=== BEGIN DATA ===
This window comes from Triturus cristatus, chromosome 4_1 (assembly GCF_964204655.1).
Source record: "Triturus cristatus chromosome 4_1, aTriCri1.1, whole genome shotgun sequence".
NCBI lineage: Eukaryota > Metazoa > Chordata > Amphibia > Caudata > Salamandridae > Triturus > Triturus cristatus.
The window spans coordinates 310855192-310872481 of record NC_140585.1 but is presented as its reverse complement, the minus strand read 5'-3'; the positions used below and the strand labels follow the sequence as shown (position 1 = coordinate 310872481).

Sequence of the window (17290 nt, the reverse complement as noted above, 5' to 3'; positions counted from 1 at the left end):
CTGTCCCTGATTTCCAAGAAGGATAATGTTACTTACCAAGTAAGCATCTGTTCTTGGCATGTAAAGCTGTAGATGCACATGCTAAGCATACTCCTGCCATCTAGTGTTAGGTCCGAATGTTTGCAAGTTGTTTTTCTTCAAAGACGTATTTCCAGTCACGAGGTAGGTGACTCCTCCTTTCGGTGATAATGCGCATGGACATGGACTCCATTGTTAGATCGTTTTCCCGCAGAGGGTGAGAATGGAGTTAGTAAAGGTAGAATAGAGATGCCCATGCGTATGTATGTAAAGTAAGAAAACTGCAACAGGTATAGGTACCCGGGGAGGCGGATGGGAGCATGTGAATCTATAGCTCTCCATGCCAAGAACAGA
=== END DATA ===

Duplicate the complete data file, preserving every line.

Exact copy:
This window comes from Triturus cristatus, chromosome 4_1 (assembly GCF_964204655.1).
Source record: "Triturus cristatus chromosome 4_1, aTriCri1.1, whole genome shotgun sequence".
NCBI lineage: Eukaryota > Metazoa > Chordata > Amphibia > Caudata > Salamandridae > Triturus > Triturus cristatus.
The window spans coordinates 310855192-310872481 of record NC_140585.1 but is presented as its reverse complement, the minus strand read 5'-3'; the positions used below and the strand labels follow the sequence as shown (position 1 = coordinate 310872481).

Sequence of the window (17290 nt, the reverse complement as noted above, 5' to 3'; positions counted from 1 at the left end):
CTGTCCCTGATTTCCAAGAAGGATAATGTTACTTACCAAGTAAGCATCTGTTCTTGGCATGTAAAGCTGTAGATGCACATGCTAAGCATACTCCTGCCATCTAGTGTTAGGTCCGAATGTTTGCAAGTTGTTTTTCTTCAAAGACGTATTTCCAGTCACGAGGTAGGTGACTCCTCCTTTCGGTGATAATGCGCATGGACATGGACTCCATTGTTAGATCGTTTTCCCGCAGAGGGTGAGAATGGAGTTAGTAAAGGTAGAATAGAGATGCCCATGCGTATGTATGTAAAGTAAGAAAACTGCAACAGGTATAGGTACCCGGGGAGGCGGATGGGAGCATGTGAATCTATAGCTCTCCATGCCAAGAACAGA